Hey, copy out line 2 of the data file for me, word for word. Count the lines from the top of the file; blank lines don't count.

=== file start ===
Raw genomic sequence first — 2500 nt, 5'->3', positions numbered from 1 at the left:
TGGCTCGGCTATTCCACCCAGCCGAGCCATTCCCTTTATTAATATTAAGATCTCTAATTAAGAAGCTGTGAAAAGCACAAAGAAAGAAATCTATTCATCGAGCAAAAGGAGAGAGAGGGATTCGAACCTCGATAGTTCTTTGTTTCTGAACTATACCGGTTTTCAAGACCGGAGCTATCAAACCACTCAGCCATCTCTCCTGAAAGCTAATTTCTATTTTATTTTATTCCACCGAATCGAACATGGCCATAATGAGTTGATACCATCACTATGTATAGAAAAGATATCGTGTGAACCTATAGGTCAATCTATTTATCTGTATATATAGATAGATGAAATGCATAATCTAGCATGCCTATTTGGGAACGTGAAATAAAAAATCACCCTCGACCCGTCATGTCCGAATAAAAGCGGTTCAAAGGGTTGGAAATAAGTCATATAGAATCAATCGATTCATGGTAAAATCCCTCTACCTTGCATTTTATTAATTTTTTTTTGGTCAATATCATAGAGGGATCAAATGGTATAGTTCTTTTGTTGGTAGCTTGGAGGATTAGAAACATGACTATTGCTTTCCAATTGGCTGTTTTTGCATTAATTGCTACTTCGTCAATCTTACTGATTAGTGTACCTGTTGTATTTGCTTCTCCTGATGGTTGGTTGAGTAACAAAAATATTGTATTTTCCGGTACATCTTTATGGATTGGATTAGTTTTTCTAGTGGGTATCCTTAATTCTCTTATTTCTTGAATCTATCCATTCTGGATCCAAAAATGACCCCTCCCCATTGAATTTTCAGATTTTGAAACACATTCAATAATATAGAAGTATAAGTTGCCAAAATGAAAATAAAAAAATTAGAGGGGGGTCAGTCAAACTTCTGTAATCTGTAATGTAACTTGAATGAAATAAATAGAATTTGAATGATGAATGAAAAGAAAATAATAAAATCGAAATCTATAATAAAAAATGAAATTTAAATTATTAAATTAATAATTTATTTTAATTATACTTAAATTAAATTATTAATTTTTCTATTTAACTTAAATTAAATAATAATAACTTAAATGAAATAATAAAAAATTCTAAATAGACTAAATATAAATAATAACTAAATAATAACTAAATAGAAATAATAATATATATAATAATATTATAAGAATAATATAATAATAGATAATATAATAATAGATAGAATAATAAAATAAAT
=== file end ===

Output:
TGGCTCGGCTATTCCACCCAGCCGAGCCATTCCCTTTATTAATATTAAGATCTCTAATTAAGAAGCTGTGAAAAGCACAAAGAAAGAAATCTATTCATCGAGCAAAAGGAGAGAGAGGGATTCGAACCTCGATAGTTCTTTGTTTCTGAACTATACCGGTTTTCAAGACCGGAGCTATCAAACCACTCAGCCATCTCTCCTGAAAGCTAATTTCTATTTTATTTTATTCCACCGAATCGAACATGGCCATAATGAGTTGATACCATCACTATGTATAGAAAAGATATCGTGTGAACCTATAGGTCAATCTATTTATCTGTATATATAGATAGATGAAATGCATAATCTAGCATGCCTATTTGGGAACGTGAAATAAAAAATCACCCTCGACCCGTCATGTCCGAATAAAAGCGGTTCAAAGGGTTGGAAATAAGTCATATAGAATCAATCGATTCATGGTAAAATCCCTCTACCTTGCATTTTATTAATTTTTTTTTGGTCAATATCATAGAGGGATCAAATGGTATAGTTCTTTTGTTGGTAGCTTGGAGGATTAGAAACATGACTATTGCTTTCCAATTGGCTGTTTTTGCATTAATTGCTACTTCGTCAATCTTACTGATTAGTGTACCTGTTGTATTTGCTTCTCCTGATGGTTGGTTGAGTAACAAAAATATTGTATTTTCCGGTACATCTTTATGGATTGGATTAGTTTTTCTAGTGGGTATCCTTAATTCTCTTATTTCTTGAATCTATCCATTCTGGATCCAAAAATGACCCCTCCCCATTGAATTTTCAGATTTTGAAACACATTCAATAATATAGAAGTATAAGTTGCCAAAATGAAAATAAAAAAATTAGAGGGGGGTCAGTCAAACTTCTGTAATCTGTAATGTAACTTGAATGAAATAAATAGAATTTGAATGATGAATGAAAAGAAAATAATAAAATCGAAATCTATAATAAAAAATGAAATTTAAATTATTAAATTAATAATTTATTTTAATTATACTTAAATTAAATTATTAATTTTTCTATTTAACTTAAATTAAATAATAATAACTTAAATGAAATAATAAAAAATTCTAAATAGACTAAATATAAATAATAACTAAATAATAACTAAATAGAAATAATAATATATATAATAATATTATAAGAATAATATAATAATAGATAATATAATAATAGATAGAATAATAAAATAAAT